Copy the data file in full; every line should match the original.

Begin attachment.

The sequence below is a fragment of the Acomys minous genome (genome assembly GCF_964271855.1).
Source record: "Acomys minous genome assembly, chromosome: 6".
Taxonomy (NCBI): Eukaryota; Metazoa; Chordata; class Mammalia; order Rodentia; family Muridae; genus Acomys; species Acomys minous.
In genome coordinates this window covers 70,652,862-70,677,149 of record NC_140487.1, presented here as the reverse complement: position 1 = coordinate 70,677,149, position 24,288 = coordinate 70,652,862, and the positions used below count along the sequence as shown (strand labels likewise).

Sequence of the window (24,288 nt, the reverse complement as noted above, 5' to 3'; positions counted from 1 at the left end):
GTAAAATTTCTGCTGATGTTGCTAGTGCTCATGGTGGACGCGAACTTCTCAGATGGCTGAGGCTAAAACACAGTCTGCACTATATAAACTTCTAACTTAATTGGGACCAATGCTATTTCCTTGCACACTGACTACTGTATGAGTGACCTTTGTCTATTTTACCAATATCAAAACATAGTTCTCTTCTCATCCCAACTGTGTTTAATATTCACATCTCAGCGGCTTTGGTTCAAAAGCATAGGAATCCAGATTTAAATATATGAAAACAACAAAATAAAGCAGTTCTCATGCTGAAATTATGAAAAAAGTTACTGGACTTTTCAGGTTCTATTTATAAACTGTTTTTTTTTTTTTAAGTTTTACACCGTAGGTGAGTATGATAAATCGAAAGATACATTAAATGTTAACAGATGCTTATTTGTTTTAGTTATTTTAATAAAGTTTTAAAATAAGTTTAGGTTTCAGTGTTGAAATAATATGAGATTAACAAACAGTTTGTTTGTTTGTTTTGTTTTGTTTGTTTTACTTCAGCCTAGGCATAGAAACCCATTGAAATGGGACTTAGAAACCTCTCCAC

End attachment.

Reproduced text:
The sequence below is a fragment of the Acomys minous genome (genome assembly GCF_964271855.1).
Source record: "Acomys minous genome assembly, chromosome: 6".
Taxonomy (NCBI): Eukaryota; Metazoa; Chordata; class Mammalia; order Rodentia; family Muridae; genus Acomys; species Acomys minous.
In genome coordinates this window covers 70,652,862-70,677,149 of record NC_140487.1, presented here as the reverse complement: position 1 = coordinate 70,677,149, position 24,288 = coordinate 70,652,862, and the positions used below count along the sequence as shown (strand labels likewise).

Sequence of the window (24,288 nt, the reverse complement as noted above, 5' to 3'; positions counted from 1 at the left end):
GTAAAATTTCTGCTGATGTTGCTAGTGCTCATGGTGGACGCGAACTTCTCAGATGGCTGAGGCTAAAACACAGTCTGCACTATATAAACTTCTAACTTAATTGGGACCAATGCTATTTCCTTGCACACTGACTACTGTATGAGTGACCTTTGTCTATTTTACCAATATCAAAACATAGTTCTCTTCTCATCCCAACTGTGTTTAATATTCACATCTCAGCGGCTTTGGTTCAAAAGCATAGGAATCCAGATTTAAATATATGAAAACAACAAAATAAAGCAGTTCTCATGCTGAAATTATGAAAAAAGTTACTGGACTTTTCAGGTTCTATTTATAAACTGTTTTTTTTTTTTTAAGTTTTACACCGTAGGTGAGTATGATAAATCGAAAGATACATTAAATGTTAACAGATGCTTATTTGTTTTAGTTATTTTAATAAAGTTTTAAAATAAGTTTAGGTTTCAGTGTTGAAATAATATGAGATTAACAAACAGTTTGTTTGTTTGTTTTGTTTTGTTTGTTTTACTTCAGCCTAGGCATAGAAACCCATTGAAATGGGACTTAGAAACCTCTCCAC